Fundraising events are an integral part of our daily life. The first British charity was officially founded in the 12th century. But even before that, there were traditions to help the disadvantaged, homeless, sick and orphans. And charity in England was first legislated during the Tudor rule – more than 400 years ago. One of the honorable missions of the royal family is to lead charitable projects and help people in every possible way who are deprived of normal human benefits by their origin or due to current circumstances.
In today’s England, fundraising events are clearly controlled by state structures, many commercial, insurance and investment companies, banks have their own funds, and a large part of the country’s population participates in charity in one way or another, and from a very early age.
Examples of fundraising events in the UK
Even small children are taught to the idea that there are children in the world who do not have everything as wonderful in life as they do: some do not have their own room, toys, warm clothes, and some babies do not have close people or even simply have nothing to eat. Recently, a charity marathon was held in the kindergarten for a whole week, with the sale of homemade cakes and an exhibition of children’s drawings that parents could buy. And the money raised was used to purchase cots, bed linen and even renovate a children’s room in one family living on the brink of poverty.
Even from kindergarten, children are taught to the idea that there are children in the world who do not have everything as wonderful in life as they do: some do not have their own room, toys, warm clothes, and some babies do not have close people or even simply have nothing to eat. Recently, a charity marathon was held in the kindergarten for a whole week, with the sale of homemade cakes and an exhibition of children’s drawings that parents could buy. And the money raised was used to purchase cots, bed linen and even renovate a children’s room in one family living on the brink of poverty.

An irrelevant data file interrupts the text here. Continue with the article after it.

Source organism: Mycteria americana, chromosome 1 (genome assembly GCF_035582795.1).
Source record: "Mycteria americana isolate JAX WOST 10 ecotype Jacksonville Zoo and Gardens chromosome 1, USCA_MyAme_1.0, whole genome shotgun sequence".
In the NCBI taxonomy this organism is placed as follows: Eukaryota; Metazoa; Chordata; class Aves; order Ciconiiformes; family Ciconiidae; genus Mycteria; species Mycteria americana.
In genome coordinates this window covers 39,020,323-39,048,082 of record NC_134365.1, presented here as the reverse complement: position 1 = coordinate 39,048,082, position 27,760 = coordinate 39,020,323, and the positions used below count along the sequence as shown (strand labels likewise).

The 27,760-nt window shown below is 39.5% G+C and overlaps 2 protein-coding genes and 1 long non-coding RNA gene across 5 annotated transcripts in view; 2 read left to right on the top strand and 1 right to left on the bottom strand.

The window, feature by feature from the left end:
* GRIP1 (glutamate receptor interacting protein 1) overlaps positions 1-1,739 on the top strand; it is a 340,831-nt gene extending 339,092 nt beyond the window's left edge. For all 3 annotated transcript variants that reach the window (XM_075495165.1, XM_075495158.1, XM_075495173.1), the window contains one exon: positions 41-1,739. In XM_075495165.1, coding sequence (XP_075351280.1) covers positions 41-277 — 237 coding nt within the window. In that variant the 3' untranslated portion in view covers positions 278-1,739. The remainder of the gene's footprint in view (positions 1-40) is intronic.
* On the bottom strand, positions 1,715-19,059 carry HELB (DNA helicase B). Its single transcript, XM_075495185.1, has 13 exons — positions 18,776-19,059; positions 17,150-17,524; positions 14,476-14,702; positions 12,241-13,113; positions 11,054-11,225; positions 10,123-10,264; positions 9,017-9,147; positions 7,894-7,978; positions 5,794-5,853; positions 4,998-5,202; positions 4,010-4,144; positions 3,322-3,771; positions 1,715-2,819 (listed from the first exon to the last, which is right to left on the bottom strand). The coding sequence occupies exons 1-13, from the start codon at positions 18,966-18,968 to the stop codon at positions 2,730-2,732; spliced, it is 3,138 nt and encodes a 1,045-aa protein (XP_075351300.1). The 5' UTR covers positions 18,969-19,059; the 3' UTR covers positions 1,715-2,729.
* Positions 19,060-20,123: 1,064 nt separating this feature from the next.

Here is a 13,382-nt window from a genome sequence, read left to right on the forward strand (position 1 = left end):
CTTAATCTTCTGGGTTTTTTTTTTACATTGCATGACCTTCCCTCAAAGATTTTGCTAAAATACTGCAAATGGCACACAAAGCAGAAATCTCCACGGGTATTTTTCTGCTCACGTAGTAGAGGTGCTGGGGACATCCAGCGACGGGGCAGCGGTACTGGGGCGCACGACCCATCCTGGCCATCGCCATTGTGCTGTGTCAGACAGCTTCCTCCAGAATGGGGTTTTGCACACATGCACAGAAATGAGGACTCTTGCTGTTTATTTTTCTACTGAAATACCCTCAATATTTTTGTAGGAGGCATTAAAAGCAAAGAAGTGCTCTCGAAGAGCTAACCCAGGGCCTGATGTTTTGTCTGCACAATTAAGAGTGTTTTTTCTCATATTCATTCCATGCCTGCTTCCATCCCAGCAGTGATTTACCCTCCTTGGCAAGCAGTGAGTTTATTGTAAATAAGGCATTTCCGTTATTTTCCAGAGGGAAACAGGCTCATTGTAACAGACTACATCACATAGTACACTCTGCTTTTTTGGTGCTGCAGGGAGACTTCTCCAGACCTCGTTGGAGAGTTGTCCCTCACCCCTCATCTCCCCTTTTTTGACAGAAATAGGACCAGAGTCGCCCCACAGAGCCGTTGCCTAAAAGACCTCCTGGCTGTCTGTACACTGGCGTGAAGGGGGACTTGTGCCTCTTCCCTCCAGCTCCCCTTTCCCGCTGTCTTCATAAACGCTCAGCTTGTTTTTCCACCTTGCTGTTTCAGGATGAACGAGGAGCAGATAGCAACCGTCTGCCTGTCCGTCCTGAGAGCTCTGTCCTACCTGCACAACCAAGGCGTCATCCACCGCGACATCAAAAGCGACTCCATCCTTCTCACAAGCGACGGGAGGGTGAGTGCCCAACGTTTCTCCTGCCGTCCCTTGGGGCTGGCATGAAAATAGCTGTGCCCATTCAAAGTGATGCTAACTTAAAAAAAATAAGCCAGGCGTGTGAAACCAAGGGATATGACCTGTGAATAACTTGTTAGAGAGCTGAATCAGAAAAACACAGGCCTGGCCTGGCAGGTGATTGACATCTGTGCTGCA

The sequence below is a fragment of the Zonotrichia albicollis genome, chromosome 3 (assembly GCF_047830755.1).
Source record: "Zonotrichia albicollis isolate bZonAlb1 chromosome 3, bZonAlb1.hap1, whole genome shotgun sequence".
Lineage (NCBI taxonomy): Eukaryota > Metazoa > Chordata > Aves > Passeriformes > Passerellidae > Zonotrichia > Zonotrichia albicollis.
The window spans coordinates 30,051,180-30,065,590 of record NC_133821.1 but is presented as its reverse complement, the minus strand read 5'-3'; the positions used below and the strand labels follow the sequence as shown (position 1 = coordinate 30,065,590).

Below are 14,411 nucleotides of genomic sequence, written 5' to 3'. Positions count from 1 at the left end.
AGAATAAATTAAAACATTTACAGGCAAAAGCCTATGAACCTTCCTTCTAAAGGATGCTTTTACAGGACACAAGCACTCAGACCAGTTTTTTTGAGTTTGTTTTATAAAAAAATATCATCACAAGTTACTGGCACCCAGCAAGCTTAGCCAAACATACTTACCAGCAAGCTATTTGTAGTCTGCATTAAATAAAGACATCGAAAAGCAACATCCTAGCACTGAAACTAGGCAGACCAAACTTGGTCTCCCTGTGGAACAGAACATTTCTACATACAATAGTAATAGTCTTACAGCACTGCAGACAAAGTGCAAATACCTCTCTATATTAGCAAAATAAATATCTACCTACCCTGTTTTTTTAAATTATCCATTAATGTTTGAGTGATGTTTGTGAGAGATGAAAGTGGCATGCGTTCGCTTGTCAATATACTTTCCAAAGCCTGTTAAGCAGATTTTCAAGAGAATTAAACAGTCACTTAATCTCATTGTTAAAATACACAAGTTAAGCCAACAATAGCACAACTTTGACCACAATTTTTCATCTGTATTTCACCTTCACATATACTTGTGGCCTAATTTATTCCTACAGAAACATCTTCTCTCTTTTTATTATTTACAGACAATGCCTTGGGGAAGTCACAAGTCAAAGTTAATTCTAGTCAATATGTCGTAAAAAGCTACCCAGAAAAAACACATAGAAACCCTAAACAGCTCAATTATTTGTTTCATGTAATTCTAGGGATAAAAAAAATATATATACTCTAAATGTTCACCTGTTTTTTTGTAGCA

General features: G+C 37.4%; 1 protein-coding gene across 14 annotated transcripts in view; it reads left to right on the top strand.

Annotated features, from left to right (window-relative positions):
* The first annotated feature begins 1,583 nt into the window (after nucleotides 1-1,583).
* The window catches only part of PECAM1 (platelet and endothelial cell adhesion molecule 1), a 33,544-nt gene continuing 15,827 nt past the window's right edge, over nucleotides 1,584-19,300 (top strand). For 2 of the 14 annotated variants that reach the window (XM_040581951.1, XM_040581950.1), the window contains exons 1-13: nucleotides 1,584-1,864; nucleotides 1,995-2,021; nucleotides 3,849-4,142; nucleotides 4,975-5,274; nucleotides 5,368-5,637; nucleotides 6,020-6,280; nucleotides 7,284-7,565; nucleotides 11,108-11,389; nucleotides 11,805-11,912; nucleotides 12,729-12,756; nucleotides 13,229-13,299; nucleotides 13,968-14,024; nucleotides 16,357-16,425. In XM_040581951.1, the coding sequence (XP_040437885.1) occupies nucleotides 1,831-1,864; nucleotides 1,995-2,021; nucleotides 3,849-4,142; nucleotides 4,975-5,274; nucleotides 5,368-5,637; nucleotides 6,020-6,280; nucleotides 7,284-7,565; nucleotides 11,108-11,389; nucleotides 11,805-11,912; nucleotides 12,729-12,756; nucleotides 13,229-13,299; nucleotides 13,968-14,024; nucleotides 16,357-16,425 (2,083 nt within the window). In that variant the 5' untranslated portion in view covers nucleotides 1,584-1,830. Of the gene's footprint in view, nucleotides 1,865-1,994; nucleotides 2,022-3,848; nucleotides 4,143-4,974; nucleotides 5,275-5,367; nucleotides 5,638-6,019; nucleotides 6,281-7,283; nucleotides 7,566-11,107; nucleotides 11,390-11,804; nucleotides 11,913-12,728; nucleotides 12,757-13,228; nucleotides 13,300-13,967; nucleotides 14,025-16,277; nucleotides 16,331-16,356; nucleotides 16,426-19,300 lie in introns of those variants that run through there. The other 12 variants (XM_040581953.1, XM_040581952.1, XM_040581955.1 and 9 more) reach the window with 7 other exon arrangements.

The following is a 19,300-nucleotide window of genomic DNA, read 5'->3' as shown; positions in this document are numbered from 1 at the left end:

In schools, charity is very popular. These are school fairs and quizzes for parents, which are held together with wine tasting, and the cost of the ticket is transferred to the charitable fund. It is also the annual Warriors Memorial Day in November when almost every resident of Great Britain buys a scarlet poppy flower for 1 pound and attaches it to his/her clothes or car.
There is such a day in England as Jeans for Genes, when absolutely everyone who wears jeans donates 1-2 pounds to the account of a charity that deals with the problems of children with genetic disabilities. The BBC and its Children in Need project are constantly collaborating with schools and conducting various campaigns to raise funds for sick and needy children. Before Christmas, children in schools decorate an ordinary shoe box with brown paper, write who it is for a boy or a girl, fill it with various necessary things – mittens, socks, small toys, pencils, felt-tip pens, etc., and then school transfers these boxes to poor families.